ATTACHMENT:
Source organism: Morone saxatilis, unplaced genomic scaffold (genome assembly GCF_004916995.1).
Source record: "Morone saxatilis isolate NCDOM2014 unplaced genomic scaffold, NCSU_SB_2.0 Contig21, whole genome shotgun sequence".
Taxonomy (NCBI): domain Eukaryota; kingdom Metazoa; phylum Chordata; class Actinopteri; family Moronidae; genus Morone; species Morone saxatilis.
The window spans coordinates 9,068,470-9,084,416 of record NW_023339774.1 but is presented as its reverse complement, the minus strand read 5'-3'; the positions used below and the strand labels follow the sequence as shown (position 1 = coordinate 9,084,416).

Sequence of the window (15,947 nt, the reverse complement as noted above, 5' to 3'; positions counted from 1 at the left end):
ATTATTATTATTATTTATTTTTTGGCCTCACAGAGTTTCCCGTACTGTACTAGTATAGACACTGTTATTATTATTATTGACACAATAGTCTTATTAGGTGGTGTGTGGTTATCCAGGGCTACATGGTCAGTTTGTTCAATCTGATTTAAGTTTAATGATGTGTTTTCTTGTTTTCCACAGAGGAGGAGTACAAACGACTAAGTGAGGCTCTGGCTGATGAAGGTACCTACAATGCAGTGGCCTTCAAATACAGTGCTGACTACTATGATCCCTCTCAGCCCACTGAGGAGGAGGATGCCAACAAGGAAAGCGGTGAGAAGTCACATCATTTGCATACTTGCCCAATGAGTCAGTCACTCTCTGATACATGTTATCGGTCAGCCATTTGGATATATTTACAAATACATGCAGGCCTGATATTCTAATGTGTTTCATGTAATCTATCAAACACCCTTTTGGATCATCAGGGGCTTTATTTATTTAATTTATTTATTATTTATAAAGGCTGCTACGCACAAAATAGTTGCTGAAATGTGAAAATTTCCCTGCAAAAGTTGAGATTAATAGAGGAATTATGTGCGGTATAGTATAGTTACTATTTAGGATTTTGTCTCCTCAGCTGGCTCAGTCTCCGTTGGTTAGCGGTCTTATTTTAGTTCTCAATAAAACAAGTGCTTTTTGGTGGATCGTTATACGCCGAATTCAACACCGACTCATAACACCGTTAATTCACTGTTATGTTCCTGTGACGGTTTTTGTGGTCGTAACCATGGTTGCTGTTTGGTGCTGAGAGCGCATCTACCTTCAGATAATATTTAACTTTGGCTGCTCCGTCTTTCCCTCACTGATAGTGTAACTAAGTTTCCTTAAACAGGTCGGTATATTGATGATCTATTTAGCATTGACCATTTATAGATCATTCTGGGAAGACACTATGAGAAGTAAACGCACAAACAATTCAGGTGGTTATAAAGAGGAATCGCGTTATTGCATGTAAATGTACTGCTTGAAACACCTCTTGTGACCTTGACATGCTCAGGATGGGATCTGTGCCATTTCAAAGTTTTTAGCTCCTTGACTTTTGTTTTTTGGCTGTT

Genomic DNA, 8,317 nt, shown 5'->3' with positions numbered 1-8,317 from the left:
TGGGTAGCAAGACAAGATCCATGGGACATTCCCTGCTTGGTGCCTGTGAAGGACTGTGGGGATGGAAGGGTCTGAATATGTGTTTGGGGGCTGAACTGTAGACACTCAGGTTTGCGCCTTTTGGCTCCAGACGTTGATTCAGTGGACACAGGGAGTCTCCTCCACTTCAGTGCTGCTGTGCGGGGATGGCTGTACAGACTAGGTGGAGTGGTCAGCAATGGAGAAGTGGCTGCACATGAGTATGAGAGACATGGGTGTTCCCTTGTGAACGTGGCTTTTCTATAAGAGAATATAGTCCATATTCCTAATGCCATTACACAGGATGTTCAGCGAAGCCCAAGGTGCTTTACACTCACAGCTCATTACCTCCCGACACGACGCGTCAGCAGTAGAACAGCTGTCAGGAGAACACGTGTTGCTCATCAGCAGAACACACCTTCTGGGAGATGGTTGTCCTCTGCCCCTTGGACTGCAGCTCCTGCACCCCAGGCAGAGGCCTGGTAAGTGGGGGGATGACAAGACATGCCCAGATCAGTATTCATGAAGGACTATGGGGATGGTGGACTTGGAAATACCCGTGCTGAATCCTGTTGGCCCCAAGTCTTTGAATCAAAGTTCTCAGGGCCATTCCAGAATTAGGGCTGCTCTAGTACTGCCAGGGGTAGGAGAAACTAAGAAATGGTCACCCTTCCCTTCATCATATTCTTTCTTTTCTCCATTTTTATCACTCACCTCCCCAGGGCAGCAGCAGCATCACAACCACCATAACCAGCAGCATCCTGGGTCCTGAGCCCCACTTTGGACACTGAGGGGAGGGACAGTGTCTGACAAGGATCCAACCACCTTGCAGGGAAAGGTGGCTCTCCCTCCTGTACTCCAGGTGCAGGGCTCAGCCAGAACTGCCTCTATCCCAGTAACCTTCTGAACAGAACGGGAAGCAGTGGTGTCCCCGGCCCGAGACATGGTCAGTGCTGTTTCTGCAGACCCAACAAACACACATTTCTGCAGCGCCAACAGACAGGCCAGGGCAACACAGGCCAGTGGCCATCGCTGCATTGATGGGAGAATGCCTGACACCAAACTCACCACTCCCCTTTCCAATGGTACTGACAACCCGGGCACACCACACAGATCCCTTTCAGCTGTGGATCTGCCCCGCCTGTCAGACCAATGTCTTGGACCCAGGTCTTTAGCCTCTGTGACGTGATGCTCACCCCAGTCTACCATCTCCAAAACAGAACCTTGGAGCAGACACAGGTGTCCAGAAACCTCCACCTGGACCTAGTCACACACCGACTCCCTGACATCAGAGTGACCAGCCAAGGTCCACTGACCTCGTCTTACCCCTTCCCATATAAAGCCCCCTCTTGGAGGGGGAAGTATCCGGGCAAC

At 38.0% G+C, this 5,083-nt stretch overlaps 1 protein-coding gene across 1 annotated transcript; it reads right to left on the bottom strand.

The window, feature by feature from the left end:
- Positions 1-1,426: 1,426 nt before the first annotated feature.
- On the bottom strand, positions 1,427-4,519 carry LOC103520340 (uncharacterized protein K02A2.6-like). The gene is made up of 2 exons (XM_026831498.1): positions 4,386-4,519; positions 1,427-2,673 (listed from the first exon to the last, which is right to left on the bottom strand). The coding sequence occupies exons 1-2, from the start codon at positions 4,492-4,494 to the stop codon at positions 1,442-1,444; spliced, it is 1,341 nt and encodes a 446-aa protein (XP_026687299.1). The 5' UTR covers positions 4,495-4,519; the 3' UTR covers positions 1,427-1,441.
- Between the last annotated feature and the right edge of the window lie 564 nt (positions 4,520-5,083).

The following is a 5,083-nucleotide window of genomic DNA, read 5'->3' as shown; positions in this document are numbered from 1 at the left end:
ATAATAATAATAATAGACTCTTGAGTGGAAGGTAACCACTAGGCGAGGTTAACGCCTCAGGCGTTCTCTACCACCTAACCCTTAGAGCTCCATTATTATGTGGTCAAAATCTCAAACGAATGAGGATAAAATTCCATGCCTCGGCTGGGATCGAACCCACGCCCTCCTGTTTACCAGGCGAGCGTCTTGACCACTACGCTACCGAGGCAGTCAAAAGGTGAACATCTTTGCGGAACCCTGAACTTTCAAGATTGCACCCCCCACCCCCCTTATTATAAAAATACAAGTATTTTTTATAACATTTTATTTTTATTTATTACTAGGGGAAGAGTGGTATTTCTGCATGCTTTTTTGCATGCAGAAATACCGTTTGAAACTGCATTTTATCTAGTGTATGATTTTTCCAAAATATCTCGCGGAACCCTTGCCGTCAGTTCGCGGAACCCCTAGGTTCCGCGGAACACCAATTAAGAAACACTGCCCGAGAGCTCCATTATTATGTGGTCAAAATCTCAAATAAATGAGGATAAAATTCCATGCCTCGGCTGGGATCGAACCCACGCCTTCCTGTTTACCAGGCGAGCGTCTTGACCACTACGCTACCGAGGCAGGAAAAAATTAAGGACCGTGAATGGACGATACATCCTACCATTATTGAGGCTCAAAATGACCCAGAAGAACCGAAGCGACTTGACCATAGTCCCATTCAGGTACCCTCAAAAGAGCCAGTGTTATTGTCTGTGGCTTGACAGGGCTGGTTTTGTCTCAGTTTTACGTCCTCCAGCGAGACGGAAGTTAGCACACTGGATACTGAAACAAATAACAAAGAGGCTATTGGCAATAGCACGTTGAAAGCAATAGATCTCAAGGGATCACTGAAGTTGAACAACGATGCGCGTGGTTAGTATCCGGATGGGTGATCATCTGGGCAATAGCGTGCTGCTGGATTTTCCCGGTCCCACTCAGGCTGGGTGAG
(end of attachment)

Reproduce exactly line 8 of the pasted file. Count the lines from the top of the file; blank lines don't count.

TGGGTAGCAAGACAAGATCCATGGGACATTCCCTGCTTGGTGCCTGTGAAGGACTGTGGGGATGGAAGGGTCTGAATATGTGTTTGGGGGCTGAACTGTAGACACTCAGGTTTGCGCCTTTTGGCTCCAGACGTTGATTCAGTGGACACAGGGAGTCTCCTCCACTTCAGTGCTGCTGTGCGGGGATGGCTGTACAGACTAGGTGGAGTGGTCAGCAATGGAGAAGTGGCTGCACATGAGTATGAGAGACATGGGTGTTCCCTTGTGAACGTGGCTTTTCTATAAGAGAATATAGTCCATATTCCTAATGCCATTACACAGGATGTTCAGCGAAGCCCAAGGTGCTTTACACTCACAGCTCATTACCTCCCGACACGACGCGTCAGCAGTAGAACAGCTGTCAGGAGAACACGTGTTGCTCATCAGCAGAACACACCTTCTGGGAGATGGTTGTCCTCTGCCCCTTGGACTGCAGCTCCTGCACCCCAGGCAGAGGCCTGGTAAGTGGGGGGATGACAAGACATGCCCAGATCAGTATTCATGAAGGACTATGGGGATGGTGGACTTGGAAATACCCGTGCTGAATCCTGTTGGCCCCAAGTCTTTGAATCAAAGTTCTCAGGGCCATTCCAGAATTAGGGCTGCTCTAGTACTGCCAGGGGTAGGAGAAACTAAGAAATGGTCACCCTTCCCTTCATCATATTCTTTCTTTTCTCCATTTTTATCACTCACCTCCCCAGGGCAGCAGCAGCATCACAACCACCATAACCAGCAGCATCCTGGGTCCTGAGCCCCACTTTGGACACTGAGGGGAGGGACAGTGTCTGACAAGGATCCAACCACCTTGCAGGGAAAGGTGGCTCTCCCTCCTGTACTCCAGGTGCAGGGCTCAGCCAGAACTGCCTCTATCCCAGTAACCTTCTGAACAGAACGGGAAGCAGTGGTGTCCCCGGCCCGAGACATGGTCAGTGCTGTTTCTGCAGACCCAACAAACACACATTTCTGCAGCGCCAACAGACAGGCCAGGGCAACACAGGCCAGTGGCCATCGCTGCATTGATGGGAGAATGCCTGACACCAAACTCACCACTCCCCTTTCCAATGGTACTGACAACCCGGGCACACCACACAGATCCCTTTCAGCTGTGGATCTGCCCCGCCTGTCAGACCAATGTCTTGGACCCAGGTCTTTAGCCTCTGTGACGTGATGCTCACCCCAGTCTACCATCTCCAAAACAGAACCTTGGAGCAGACACAGGTGTCCAGAAACCTCCACCTGGACCTAGTCACACACCGACTCCCTGACATCAGAGTGACCAGCCAAGGTCCACTGACCTCGTCTTACCCCTTCCCATATAAAGCCCCCTCTTGGAGGGGGAAGTATCCGGGCAAC